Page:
June 1, 2017
by Mark Carbonelli
Developing an effective team can be one of the most crucial aspects of success in a practice. It takes time, as each member brings unique personality traits, preferences, styles and experiences to the team. It is a worthy investment, because once things gel, a team that works together effectively will benefit your practice operations and improve the overall experience for your patients. It is important to remember that word of mouth remains the largest driver of new patient flow. Your patients are very observant to their surroundings and will be more comfortable if they feel they are being treated within a positive environment.
I remain an advocate of Bruce W. Tuckman’s model of team development. Tuckman was an authority on group dynamics. He passed away last March, but his four-stage model – Forming, Storming, Norming and Performing – remains a mainstay.
Tuckman’s Stages of Group Development
This is where individuals come together for the first time, with the objective of working towards a common goal. Since it is the first phase of team development, most members are initially engaged, polite and positive. In a practice, this stage may involve team members avoiding conflict and controversy because they are more concerned with gaining the acceptance of their fellow members rather than achieving the team’s goal. It is critical at this time that team members get to know one another in order to remove barriers and learn about each other’s strengths and build trust. Building trust can include anything from team meetings, training, lunches and celebrating wins as a team. Trust leads to open communication between members, which is tremendously important for the next stage.
This stage is characterized by testing boundaries as members attempt to establish their preferred roles. This is when conflict can first arise, stemming from different personalities, opinions and values between members which can manifest as power struggles. This is the most delicate stage of the team development process – where teams are most susceptible to failure or dissolution. That’s why a foundation of trust is so important. If members feel they can express their ideas without fear of judgment, they will be more likely to identify where their interests lie. When respect is established and ideas can flow freely, differences of opinion or disagreements can be resolved in ways that benefit everyone and contributes to the team’s collective success.
This stage marks the development of the team’s mission, values and goals. By establishing these agreed-upon norms, teams are able to set guidelines for appropriate and inappropriate behaviour. They also provide a sense of identity for the team, allowing members to feel aligned and connected to the goals of the group. This can be the time when teams begin to socialize together beyond their specific responsibilities, in attempt to get to know one another even better. As a result, order, cohesion, team unity and commitment tend to be very strong during this stage of development.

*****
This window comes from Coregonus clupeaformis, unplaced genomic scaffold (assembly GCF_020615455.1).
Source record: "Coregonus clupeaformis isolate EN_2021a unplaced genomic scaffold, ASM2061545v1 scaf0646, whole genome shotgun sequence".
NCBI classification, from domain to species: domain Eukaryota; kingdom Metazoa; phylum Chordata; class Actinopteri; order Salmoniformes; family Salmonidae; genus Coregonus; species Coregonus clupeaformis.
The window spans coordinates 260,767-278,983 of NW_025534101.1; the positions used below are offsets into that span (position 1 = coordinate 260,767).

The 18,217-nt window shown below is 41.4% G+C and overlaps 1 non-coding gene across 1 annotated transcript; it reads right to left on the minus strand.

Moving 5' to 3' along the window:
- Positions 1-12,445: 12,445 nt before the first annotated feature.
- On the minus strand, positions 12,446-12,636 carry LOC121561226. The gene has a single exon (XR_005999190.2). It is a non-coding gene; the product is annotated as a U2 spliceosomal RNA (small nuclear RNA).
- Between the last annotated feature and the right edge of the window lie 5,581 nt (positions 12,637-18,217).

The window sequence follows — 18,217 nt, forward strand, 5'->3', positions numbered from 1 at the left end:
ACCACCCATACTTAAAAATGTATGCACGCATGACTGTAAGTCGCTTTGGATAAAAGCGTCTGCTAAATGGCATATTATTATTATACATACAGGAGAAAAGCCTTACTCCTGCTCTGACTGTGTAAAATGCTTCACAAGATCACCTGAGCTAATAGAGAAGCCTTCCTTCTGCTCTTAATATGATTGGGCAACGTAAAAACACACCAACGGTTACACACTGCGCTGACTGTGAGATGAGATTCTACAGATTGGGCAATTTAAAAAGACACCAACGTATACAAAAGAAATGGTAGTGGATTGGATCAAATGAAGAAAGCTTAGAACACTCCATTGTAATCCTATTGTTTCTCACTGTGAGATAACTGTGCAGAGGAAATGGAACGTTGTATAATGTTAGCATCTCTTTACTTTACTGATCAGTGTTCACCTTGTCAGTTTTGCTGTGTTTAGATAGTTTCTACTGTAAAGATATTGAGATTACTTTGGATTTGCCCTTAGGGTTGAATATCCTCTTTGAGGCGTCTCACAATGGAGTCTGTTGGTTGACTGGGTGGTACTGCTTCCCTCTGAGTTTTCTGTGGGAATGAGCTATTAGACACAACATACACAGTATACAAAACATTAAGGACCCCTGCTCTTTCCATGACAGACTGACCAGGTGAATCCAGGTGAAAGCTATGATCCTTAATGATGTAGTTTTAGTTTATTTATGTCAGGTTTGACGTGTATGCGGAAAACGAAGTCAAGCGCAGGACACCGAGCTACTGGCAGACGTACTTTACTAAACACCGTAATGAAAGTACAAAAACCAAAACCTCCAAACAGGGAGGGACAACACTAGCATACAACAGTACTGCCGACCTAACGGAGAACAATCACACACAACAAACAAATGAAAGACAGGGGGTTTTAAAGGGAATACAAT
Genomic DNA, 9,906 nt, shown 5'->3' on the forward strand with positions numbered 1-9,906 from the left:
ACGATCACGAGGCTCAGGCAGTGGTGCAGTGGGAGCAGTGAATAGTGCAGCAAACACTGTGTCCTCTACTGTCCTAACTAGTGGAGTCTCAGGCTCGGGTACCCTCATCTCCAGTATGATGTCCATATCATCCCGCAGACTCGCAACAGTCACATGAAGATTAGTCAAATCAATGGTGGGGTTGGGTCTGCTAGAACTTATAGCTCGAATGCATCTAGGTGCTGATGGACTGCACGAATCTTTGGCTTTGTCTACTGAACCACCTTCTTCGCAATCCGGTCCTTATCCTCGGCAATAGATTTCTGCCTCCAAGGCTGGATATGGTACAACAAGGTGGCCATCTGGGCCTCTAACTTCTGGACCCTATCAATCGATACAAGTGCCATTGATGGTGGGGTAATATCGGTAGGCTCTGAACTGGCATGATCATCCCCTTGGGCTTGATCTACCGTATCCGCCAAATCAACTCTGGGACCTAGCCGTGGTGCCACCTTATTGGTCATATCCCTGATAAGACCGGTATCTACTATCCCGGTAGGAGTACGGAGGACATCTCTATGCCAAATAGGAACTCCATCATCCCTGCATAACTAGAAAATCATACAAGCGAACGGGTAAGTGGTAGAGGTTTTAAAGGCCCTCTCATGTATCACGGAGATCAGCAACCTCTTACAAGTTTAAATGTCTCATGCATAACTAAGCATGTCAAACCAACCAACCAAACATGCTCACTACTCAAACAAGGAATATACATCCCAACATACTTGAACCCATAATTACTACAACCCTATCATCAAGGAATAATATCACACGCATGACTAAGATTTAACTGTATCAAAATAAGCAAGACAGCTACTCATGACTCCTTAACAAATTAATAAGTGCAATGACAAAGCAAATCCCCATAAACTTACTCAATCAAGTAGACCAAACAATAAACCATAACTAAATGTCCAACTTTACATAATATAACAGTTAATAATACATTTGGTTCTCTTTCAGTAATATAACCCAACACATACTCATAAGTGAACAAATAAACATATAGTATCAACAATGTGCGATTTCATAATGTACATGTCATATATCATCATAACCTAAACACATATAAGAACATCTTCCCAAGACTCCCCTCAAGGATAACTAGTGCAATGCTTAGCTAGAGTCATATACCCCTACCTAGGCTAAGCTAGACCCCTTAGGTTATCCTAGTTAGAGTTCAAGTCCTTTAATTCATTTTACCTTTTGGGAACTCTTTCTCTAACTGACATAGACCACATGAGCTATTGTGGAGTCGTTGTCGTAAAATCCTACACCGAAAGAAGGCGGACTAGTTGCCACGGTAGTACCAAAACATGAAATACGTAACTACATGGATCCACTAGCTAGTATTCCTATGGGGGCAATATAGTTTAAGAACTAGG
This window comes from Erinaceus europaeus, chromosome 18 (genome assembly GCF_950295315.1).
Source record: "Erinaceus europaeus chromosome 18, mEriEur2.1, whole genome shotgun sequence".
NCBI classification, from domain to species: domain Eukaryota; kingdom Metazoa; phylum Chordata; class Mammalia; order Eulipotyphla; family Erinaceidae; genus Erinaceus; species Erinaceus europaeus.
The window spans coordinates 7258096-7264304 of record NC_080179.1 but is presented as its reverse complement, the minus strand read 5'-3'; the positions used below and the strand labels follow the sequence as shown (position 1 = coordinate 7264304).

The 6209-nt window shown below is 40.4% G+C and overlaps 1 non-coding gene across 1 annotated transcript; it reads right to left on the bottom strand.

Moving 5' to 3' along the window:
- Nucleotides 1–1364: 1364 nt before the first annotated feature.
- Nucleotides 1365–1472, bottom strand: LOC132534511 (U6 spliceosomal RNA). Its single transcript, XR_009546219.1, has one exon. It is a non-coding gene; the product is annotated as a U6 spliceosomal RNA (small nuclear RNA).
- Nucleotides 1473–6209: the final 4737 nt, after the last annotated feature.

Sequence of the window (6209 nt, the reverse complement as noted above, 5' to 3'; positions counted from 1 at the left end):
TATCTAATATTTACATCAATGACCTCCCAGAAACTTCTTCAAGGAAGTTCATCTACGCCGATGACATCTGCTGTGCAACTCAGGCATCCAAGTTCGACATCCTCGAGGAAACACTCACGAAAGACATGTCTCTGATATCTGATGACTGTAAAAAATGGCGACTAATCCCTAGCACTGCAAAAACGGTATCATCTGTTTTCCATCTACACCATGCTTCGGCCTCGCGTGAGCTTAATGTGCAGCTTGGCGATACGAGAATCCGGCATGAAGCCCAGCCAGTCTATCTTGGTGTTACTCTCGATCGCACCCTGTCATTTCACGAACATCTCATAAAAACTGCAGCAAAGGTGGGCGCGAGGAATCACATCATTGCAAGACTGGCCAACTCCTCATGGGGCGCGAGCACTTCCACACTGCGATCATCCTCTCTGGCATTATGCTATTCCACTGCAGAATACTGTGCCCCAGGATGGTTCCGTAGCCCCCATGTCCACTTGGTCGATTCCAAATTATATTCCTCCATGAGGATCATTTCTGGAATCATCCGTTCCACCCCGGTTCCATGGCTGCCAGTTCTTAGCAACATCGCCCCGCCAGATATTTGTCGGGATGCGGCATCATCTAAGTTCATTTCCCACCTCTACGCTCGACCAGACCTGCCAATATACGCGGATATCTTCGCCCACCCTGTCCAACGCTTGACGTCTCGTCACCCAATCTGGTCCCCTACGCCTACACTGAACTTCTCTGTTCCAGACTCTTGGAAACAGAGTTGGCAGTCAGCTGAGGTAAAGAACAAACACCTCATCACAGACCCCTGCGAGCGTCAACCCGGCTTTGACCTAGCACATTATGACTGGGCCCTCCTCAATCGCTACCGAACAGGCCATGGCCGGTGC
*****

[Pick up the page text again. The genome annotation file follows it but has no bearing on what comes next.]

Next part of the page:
The performing stage is the most valuable to team success in a practice. At this stage, teams are ideally producing great results, working cohesively and optimizing each member’s strengths. They are able to produce quality work without significant friction. Emphasis is strong toward accomplishment of team goals and members being focused on what is best for the team. Aspiring to reach this stage and remain at it for as long as possible must be a top priority. Maintaining peak performance can be challenging if members join or leave the practice. Such changes in the makeup of a team, including the introduction of new, strong personalities, can bring a team back to the Forming stage.
If there’s one single factor which goes the furthest toward a team being effective, all members must feel safe from being vulnerable. In other words, they must feel that they are able to express their opinions or feelings without fear of judgment or disrespect. When this is the case, members are able to contribute ideas, brainstorm freely, and develop innovative and creative solutions to challenges facing the practice.
Healthy conflict can be a good thing. Differences of opinion can spur thought-provoking and challenging conversations. Respectful disagreement can also increase the ability of team members to be open-minded and considerate of other thoughts and ideas.
All of the topics laid out here contribute in equally important ways to the ultimate success and productivity of a team. Once you have determined which stage of team development your practice team is at, reflect on the characteristics outlined above to determine which items you may need to help foster team growth. By striving to develop these values, you are taking essential steps toward having an efficient, high-performing practice team.
About the Author
Mark Carbonelli is the Chief Human Resources Officer of dentalcorp. dentalcorp is focused on acquiring and partnering with leading, growth-oriented general and specialist dental practices across Canada. The unique value proposition allows dentist Partners to retain their clinical and operating autonomy while dentalcorp, as their business partner, provides comprehensive strategic expertise and tactical resources to support their growth. This enables partners to focus their energy on delivering optimal patient care.